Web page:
Rothschild scion takes on Vienna over family's legacy

After the Nazi takeover of Austria in 1938, the Jewish Rothschilds were expelled

A descendant of the Rothschild dynasty began a lawsuit against the Vienna city authorities Thursday in a row over the running of a foundation set up by one of his forebears.

American Geoffrey Hoguet, 69, is pressing for a say in the running of the foundation set up by his great-great uncle Nathaniel Freiherr von Rothschild, who left the equivalent of about 100 million euros ($110 million) when he died in 1905 to provide psychiatric help for the needy.

"I'm not interested in any financial reward but I want the foundation to be re-established according to the will of my ancestor and to be brought back to life," Hoguet told AFP after Thursday's initial court hearing.

The foundation was initially run by a 12-member committee and opened two psychiatric care institutions.

After the Nazi takeover of Austria in 1938, the Jewish Rothschilds were expelled, their property seized and the foundation dissolved.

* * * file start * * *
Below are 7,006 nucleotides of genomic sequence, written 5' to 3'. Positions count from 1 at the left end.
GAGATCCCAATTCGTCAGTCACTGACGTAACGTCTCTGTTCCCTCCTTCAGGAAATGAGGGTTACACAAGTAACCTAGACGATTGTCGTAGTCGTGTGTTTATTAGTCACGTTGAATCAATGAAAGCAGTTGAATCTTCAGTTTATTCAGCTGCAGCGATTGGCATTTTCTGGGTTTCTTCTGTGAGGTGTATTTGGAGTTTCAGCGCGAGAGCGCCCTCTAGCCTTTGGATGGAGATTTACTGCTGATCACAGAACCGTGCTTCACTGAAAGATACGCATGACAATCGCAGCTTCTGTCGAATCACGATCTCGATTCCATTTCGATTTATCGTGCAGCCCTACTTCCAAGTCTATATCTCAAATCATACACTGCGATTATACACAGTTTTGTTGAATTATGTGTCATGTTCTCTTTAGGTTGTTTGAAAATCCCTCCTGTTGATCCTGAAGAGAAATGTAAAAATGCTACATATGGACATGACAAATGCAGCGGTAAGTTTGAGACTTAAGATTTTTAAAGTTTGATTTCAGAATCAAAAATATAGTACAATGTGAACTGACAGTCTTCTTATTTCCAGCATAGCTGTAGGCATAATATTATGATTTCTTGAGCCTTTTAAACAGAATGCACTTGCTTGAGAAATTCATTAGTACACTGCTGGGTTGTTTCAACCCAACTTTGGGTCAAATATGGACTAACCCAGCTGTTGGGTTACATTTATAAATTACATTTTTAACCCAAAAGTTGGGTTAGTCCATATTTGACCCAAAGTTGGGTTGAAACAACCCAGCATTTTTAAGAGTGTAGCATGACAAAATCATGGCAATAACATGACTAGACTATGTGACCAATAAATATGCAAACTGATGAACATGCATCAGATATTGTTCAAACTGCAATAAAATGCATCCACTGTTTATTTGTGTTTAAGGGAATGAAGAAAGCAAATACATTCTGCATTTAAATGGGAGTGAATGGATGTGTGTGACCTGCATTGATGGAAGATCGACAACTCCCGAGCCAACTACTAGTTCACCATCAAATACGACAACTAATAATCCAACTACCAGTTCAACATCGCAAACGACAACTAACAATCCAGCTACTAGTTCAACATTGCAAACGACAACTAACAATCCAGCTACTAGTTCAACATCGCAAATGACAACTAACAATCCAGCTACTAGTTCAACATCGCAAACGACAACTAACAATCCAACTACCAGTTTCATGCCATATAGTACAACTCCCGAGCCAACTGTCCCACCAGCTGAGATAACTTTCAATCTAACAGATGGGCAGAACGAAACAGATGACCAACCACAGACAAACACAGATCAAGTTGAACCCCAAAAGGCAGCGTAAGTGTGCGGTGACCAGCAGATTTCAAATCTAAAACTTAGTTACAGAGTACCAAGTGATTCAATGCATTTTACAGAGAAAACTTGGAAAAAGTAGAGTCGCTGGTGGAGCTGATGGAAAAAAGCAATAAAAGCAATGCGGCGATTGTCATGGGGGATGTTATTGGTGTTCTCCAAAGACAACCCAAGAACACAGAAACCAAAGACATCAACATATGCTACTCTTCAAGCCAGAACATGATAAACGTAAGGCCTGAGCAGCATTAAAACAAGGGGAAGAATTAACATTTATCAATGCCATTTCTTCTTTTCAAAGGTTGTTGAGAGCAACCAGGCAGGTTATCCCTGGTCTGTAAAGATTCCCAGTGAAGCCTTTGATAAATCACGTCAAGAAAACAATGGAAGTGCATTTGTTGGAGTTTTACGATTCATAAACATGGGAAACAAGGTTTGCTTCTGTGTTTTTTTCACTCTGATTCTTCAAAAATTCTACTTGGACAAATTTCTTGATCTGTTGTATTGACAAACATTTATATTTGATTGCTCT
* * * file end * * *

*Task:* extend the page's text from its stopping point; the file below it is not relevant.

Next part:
After the war, in 1956, the foundation was re-established and placed directly under the control of the city of Vienna.

New York investor Hoguet wants to see an independent committee run the foundation.

The judge presiding over Thursday's hearing referred the case to another court but expressed concern over the fact that the city had total control over the foundation.

The city authorities are contesting the suit and deny allegations that they have not adhered to Nathaniel von Rothschild's wishes.

Historians say that Nathaniel von Rothschild's donation to set up the foundation was the largest individual bequest ever made in Austria.

It was made in the family's heyday, at a time when its success in banking and industry had been rewarded with one of the biggest fortunes in Europe.

One of the institutions was set up in 1912 and is now a neurological hospital.

The other institution was one of the first places in the world to treat mental illness and was sold off in the 2000s -- at what Hoguet says was less than its market value.

Hoguet said after the hearing that "bringing back the name of Rothschild in Austria is very important", adding that he had his "strongest roots" there.

He had been a frequent visitor to Austria for decades and counted some of his closest friends there, he said.

The country's Jewish population was almost totally wiped out under Nazi rule, with the vast majority either fleeing or falling victim to the atrocities of the Holocaust.

"I don't want to create further separations for religion or politics -- I want to build bridges," Hoguet said.

After the Nazi takeover of Austria in 1938, the Jewish Rothschilds were expelled